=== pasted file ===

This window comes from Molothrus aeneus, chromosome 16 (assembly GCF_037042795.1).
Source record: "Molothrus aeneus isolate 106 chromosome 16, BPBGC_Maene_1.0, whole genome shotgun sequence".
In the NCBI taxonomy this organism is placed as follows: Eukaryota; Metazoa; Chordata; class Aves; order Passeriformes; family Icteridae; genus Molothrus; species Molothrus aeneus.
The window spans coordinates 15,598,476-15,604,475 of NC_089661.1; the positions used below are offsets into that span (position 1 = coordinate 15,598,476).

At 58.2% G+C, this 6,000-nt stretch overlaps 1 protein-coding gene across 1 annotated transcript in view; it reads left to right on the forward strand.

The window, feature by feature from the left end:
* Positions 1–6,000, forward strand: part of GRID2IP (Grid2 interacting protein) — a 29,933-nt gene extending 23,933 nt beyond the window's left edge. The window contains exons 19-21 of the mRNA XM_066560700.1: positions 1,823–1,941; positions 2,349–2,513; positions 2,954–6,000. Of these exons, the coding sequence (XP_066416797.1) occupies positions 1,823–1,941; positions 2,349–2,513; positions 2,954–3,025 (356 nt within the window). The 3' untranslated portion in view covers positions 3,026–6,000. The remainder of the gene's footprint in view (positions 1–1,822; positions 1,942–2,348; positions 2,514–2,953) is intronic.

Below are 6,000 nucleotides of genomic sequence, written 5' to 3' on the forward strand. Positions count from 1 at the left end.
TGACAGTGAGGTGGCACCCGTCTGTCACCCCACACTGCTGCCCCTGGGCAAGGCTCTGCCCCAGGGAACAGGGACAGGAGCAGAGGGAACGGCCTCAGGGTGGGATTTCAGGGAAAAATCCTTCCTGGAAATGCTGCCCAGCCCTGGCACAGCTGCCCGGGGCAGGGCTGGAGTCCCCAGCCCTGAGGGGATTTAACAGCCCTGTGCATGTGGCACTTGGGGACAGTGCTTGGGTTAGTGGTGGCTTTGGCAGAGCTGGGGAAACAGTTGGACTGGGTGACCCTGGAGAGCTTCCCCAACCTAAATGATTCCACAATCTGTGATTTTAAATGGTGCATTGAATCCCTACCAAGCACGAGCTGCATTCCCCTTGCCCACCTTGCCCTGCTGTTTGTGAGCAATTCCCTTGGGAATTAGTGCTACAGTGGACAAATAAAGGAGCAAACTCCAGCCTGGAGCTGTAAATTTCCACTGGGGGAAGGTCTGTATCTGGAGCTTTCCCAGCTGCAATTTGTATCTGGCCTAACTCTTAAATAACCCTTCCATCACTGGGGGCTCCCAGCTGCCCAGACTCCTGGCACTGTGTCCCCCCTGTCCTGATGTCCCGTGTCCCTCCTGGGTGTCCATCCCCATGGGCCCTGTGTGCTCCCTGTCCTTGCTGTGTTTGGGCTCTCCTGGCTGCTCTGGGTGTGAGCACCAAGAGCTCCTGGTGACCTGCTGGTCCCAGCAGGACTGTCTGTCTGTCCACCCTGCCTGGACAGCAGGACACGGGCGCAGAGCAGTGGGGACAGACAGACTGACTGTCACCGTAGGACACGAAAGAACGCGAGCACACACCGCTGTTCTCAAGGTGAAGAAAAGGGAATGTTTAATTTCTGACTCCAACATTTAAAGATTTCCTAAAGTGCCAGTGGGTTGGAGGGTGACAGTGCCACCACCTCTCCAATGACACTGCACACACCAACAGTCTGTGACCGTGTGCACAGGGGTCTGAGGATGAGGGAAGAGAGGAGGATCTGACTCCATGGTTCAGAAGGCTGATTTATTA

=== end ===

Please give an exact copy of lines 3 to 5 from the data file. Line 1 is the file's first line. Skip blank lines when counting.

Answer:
In the NCBI taxonomy this organism is placed as follows: Eukaryota; Metazoa; Chordata; class Aves; order Passeriformes; family Icteridae; genus Molothrus; species Molothrus aeneus.
The window spans coordinates 15,598,476-15,604,475 of NC_089661.1; the positions used below are offsets into that span (position 1 = coordinate 15,598,476).

At 58.2% G+C, this 6,000-nt stretch overlaps 1 protein-coding gene across 1 annotated transcript in view; it reads left to right on the forward strand.